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Mind

Neuroscience of Deception: Scans Reveal the Bluffing Brain

80beatsBy Andrew MosemanNovember 2, 2010 2:00 AM

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From Ed Yong

The best poker players are masters of deception. They’re good at manipulating the actions of other players, while masking their own so that their lies become undetectable. But even the best deceivers have tells, and Meghana Bhatt from Baylor University has found some fascinating ones. By scanning the brains and studying the behaviour of volunteers playing a simple bargaining game, she has found different patterns of brain activity that correspond to different playing styles. These “neural signatures” separate the players who are adept at strategic deception from those who play more straightforwardly.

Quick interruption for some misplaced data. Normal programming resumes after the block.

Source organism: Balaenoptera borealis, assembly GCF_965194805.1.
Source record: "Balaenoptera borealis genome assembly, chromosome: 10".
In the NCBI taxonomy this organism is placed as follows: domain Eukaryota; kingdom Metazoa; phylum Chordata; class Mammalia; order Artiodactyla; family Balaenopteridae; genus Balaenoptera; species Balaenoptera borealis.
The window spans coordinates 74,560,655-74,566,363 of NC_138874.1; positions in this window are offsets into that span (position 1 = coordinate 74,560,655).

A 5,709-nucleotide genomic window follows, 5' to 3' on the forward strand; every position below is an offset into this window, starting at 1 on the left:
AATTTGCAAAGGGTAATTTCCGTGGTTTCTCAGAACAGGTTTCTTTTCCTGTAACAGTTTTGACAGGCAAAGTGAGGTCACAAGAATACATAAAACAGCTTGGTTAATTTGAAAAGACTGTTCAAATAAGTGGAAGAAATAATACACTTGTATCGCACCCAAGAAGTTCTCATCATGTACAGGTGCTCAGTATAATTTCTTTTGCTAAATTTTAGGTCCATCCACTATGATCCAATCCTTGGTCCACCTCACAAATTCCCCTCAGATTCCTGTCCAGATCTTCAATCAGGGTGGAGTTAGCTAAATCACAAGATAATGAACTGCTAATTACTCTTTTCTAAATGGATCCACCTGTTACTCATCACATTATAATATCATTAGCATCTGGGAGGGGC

For more about what Bhatt's study revealed—and to figure out whether you'd be an "incrementalist," a "conservative," or a "strategist" kind of player—check out the rest of the post

at DISCOVER blog Not Exactly Rocket Science. Related Content: Not Exactly Rocket Science: Will vs. Grace – are people honest because they resist temptation or because they don’t feel it?

80beats: A Hide-and-Seek-Playing Robot Learns How to Lie

80beats: Study: Damage to Brain’s Fear Center Makes People Riskier Gamblers

Image: flickr / Morberg

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